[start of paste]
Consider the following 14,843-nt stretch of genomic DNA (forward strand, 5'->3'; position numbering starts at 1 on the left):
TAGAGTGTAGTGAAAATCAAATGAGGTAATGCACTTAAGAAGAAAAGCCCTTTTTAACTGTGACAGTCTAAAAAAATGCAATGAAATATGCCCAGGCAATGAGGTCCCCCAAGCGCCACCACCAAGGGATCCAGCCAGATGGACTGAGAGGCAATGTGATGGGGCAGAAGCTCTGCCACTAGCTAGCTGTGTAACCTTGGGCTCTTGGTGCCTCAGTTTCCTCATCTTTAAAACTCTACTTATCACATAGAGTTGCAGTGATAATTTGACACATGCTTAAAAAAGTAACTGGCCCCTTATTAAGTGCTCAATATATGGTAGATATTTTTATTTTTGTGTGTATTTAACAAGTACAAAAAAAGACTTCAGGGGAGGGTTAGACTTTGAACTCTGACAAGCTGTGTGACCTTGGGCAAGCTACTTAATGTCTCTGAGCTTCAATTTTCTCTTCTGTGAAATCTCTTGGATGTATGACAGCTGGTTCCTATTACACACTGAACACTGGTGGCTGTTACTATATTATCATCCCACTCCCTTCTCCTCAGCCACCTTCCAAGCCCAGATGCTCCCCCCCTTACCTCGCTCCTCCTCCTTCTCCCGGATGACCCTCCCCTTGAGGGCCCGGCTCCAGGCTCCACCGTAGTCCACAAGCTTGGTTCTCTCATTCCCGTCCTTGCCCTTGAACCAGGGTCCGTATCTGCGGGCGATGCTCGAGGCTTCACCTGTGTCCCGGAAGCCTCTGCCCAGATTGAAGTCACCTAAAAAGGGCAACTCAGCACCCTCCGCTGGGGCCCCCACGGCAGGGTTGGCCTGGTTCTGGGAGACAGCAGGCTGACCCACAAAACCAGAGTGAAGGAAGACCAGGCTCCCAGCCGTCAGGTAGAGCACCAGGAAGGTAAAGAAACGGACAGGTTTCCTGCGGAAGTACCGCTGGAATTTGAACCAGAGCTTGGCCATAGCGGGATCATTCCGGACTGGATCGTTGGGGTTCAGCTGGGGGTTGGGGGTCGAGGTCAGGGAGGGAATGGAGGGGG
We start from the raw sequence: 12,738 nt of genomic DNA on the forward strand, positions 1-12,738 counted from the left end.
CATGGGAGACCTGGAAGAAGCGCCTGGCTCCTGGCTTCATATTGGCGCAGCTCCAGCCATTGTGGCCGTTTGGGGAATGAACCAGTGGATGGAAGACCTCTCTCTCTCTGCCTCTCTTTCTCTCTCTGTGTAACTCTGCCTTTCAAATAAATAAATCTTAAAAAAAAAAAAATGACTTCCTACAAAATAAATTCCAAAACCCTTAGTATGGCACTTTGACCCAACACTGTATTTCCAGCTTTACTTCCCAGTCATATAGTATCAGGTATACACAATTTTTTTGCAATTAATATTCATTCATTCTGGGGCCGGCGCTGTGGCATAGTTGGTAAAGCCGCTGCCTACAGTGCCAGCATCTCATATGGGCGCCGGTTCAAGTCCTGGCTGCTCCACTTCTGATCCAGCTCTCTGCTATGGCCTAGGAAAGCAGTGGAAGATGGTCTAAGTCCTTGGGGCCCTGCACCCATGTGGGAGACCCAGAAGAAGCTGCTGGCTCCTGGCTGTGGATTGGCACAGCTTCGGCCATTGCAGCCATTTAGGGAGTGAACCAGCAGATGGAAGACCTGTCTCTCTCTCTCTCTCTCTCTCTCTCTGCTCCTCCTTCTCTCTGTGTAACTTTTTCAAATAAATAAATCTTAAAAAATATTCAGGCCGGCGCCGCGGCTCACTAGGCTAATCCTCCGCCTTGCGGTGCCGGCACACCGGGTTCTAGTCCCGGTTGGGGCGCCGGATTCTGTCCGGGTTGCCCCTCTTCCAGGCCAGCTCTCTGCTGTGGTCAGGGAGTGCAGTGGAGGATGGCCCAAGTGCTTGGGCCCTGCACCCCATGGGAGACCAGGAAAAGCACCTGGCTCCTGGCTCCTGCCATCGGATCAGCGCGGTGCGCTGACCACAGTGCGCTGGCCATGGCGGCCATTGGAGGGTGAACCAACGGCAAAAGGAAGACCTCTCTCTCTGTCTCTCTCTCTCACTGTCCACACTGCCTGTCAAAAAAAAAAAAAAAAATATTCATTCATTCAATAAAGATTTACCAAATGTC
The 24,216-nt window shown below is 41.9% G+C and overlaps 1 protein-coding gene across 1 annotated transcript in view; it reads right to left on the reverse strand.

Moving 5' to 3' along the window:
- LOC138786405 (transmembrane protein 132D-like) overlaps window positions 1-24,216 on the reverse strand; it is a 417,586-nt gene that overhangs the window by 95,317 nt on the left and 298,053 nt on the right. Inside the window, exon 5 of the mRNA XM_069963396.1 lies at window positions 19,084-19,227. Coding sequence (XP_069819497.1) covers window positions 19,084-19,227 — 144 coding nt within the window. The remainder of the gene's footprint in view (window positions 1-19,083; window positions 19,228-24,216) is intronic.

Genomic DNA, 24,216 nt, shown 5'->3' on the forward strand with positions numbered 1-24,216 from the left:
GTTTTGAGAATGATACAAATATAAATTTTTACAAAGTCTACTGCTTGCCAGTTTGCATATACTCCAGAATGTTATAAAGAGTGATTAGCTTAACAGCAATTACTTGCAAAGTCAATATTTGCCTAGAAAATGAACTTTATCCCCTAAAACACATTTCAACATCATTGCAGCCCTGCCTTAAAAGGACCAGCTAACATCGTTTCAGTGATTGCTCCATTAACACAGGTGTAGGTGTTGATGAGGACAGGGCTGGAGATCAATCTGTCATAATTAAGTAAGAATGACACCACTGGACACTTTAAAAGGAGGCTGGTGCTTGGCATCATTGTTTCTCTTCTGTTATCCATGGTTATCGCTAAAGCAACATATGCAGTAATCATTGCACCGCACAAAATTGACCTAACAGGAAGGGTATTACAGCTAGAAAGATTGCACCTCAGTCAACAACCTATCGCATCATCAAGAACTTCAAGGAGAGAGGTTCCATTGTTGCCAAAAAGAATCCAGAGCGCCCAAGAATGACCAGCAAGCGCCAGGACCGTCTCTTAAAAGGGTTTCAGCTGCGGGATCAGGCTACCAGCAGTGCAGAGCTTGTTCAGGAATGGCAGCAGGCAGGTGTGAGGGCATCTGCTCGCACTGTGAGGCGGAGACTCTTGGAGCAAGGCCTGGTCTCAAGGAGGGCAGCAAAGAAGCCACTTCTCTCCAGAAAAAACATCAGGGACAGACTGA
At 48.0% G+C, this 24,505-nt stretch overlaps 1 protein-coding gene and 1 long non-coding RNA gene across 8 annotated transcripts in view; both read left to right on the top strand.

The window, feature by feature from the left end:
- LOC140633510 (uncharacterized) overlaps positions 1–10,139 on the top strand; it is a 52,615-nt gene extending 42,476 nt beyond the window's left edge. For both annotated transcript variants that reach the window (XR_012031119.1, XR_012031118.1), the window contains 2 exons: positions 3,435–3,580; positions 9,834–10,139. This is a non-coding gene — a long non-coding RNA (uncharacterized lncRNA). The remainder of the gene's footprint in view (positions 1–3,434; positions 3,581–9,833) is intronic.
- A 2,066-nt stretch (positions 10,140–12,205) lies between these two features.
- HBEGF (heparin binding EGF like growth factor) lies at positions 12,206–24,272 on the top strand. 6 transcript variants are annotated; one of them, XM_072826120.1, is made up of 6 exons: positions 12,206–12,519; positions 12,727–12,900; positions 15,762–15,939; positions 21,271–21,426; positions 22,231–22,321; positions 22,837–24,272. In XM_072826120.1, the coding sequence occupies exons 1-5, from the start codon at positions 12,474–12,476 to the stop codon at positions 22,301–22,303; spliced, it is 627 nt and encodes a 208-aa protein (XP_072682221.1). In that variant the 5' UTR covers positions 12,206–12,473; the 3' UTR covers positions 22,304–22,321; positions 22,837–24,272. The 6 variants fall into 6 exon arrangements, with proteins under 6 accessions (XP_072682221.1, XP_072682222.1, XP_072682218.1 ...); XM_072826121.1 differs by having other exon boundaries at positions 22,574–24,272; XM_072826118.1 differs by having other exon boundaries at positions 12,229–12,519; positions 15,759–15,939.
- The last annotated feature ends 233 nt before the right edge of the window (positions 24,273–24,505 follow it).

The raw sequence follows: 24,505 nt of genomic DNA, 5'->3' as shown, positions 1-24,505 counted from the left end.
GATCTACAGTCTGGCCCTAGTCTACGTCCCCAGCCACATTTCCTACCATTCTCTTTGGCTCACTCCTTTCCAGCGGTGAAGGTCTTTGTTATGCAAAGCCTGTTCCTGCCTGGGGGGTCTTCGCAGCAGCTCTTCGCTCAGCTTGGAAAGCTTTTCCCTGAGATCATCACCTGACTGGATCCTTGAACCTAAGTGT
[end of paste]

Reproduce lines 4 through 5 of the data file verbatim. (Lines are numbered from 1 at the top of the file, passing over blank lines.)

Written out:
CATGGGAGACCTGGAAGAAGCGCCTGGCTCCTGGCTTCATATTGGCGCAGCTCCAGCCATTGTGGCCGTTTGGGGAATGAACCAGTGGATGGAAGACCTCTCTCTCTCTGCCTCTCTTTCTCTCTCTGTGTAACTCTGCCTTTCAAATAAATAAATCTTAAAAAAAAAAAAATGACTTCCTACAAAATAAATTCCAAAACCCTTAGTATGGCACTTTGACCCAACACTGTATTTCCAGCTTTACTTCCCAGTCATATAGTATCAGGTATACACAATTTTTTTGCAATTAATATTCATTCATTCTGGGGCCGGCGCTGTGGCATAGTTGGTAAAGCCGCTGCCTACAGTGCCAGCATCTCATATGGGCGCCGGTTCAAGTCCTGGCTGCTCCACTTCTGATCCAGCTCTCTGCTATGGCCTAGGAAAGCAGTGGAAGATGGTCTAAGTCCTTGGGGCCCTGCACCCATGTGGGAGACCCAGAAGAAGCTGCTGGCTCCTGGCTGTGGATTGGCACAGCTTCGGCCATTGCAGCCATTTAGGGAGTGAACCAGCAGATGGAAGACCTGTCTCTCTCTCTCTCTCTCTCTCTCTCTGCTCCTCCTTCTCTCTGTGTAACTTTTTCAAATAAATAAATCTTAAAAAATATTCAGGCCGGCGCCGCGGCTCACTAGGCTAATCCTCCGCCTTGCGGTGCCGGCACACCGGGTTCTAGTCCCGGTTGGGGCGCCGGATTCTGTCCGGGTTGCCCCTCTTCCAGGCCAGCTCTCTGCTGTGGTCAGGGAGTGCAGTGGAGGATGGCCCAAGTGCTTGGGCCCTGCACCCCATGGGAGACCAGGAAAAGCACCTGGCTCCTGGCTCCTGCCATCGGATCAGCGCGGTGCGCTGACCACAGTGCGCTGGCCATGGCGGCCATTGGAGGGTGAACCAACGGCAAAAGGAAGACCTCTCTCTCTGTCTCTCTCTCTCACTGTCCACACTGCCTGTCAAAAAAAAAAAAAAAAATATTCATTCATTCAATAAAGATTTACCAAATGTC
The 24,216-nt window shown below is 41.9% G+C and overlaps 1 protein-coding gene across 1 annotated transcript in view; it reads right to left on the reverse strand.